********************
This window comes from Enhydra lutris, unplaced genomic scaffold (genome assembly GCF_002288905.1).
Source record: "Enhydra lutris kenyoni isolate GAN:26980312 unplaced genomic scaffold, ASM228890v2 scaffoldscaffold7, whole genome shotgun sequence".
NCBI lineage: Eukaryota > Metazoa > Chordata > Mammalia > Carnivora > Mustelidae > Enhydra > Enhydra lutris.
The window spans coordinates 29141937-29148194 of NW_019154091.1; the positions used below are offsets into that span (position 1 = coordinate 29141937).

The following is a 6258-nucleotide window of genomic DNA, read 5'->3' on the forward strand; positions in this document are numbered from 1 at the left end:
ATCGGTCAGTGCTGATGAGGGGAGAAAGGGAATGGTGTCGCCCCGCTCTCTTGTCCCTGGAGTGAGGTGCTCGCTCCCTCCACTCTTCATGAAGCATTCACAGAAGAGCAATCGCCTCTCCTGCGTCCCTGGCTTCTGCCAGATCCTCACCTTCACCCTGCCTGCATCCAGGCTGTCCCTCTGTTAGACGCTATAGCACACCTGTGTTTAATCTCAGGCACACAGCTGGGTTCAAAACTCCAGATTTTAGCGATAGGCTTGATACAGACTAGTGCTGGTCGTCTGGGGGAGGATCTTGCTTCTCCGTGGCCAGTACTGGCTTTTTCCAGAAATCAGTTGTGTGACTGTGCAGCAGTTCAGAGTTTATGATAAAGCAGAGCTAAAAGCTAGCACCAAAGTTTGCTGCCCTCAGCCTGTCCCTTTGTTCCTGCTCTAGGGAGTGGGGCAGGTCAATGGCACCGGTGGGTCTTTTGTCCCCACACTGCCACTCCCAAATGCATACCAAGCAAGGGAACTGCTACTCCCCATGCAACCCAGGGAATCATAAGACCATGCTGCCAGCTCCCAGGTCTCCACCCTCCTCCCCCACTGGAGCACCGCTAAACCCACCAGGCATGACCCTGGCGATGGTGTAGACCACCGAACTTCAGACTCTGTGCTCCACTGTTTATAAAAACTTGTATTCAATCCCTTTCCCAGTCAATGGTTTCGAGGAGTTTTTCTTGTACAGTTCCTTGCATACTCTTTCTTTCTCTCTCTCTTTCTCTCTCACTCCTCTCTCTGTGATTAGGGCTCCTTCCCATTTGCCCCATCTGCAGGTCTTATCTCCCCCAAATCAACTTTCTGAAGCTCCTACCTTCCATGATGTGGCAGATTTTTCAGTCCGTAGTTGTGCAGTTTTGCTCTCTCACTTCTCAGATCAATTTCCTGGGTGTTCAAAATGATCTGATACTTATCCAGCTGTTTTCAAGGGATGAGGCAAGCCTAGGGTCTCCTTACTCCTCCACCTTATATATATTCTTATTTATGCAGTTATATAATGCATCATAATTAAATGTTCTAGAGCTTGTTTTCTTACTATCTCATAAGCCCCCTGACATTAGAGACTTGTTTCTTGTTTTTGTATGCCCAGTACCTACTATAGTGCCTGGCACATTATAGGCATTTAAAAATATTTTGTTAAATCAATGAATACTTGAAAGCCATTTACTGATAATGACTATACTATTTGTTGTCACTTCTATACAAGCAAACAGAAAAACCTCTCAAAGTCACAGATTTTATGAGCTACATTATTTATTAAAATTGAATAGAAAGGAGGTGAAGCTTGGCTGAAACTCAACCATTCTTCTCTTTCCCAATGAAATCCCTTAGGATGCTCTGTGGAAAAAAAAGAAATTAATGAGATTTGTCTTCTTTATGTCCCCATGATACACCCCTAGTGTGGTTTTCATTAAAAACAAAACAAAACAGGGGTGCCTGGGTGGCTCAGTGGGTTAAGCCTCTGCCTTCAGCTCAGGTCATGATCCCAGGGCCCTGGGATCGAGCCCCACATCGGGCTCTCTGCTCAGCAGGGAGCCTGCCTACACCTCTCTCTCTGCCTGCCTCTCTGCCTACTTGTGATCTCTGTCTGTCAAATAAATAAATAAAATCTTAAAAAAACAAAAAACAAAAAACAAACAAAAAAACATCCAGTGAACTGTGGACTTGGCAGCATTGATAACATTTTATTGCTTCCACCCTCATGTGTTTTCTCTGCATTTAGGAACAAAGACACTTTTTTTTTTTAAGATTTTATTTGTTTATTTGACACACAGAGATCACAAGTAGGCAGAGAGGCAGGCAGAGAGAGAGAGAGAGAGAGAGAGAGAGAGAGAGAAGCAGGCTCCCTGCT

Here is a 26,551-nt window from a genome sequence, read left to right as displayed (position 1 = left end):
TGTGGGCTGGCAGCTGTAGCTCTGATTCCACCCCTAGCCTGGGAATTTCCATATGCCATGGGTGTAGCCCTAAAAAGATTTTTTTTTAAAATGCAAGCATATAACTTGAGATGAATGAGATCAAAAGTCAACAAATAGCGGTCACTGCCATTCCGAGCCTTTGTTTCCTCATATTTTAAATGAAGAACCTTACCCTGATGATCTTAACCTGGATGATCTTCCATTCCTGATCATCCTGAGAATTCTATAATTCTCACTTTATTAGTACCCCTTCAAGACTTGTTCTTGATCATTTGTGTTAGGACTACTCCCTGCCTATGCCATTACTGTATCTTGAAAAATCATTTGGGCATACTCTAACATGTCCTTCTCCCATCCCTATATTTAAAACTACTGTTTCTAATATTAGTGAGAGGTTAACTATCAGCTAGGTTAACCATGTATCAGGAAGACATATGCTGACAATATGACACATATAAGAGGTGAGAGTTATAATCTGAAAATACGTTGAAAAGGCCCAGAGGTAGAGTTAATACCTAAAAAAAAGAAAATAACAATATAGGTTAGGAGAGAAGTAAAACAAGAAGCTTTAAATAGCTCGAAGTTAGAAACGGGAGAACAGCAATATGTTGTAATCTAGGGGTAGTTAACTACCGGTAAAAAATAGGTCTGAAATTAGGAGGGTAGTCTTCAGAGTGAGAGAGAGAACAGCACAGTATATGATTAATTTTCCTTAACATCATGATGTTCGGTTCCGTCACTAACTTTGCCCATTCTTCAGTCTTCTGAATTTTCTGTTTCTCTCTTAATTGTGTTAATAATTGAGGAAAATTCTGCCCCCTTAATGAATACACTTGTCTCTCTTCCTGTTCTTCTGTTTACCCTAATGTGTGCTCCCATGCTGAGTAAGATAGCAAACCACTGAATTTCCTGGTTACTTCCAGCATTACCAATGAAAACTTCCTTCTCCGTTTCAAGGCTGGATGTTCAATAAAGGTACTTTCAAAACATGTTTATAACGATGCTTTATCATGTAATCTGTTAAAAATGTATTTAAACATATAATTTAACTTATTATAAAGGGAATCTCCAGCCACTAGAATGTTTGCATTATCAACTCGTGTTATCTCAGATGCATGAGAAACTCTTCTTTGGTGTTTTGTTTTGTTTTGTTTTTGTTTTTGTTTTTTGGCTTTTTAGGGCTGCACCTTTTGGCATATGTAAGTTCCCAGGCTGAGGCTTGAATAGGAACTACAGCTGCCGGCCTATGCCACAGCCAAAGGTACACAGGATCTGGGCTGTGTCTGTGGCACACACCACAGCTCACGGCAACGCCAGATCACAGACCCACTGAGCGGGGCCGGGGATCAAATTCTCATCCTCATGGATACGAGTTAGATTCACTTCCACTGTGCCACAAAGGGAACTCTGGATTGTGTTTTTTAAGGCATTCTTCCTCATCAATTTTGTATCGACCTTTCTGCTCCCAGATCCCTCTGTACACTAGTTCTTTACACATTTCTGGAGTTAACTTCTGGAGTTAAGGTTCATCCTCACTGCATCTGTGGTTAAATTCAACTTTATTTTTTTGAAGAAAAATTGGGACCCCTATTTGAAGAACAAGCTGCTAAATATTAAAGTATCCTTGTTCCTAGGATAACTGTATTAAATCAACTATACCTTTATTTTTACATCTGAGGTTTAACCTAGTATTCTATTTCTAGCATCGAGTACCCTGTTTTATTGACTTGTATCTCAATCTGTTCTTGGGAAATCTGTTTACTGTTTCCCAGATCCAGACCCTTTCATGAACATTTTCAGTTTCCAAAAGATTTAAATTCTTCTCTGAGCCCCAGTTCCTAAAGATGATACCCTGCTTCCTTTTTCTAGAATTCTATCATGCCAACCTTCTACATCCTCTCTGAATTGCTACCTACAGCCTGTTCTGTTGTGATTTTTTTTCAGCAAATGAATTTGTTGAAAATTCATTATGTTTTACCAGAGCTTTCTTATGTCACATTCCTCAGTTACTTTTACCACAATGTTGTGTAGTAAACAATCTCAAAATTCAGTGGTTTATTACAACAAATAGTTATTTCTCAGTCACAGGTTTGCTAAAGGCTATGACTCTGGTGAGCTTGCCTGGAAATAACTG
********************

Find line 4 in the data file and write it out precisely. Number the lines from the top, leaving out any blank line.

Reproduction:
The window spans coordinates 29141937-29148194 of NW_019154091.1; the positions used below are offsets into that span (position 1 = coordinate 29141937).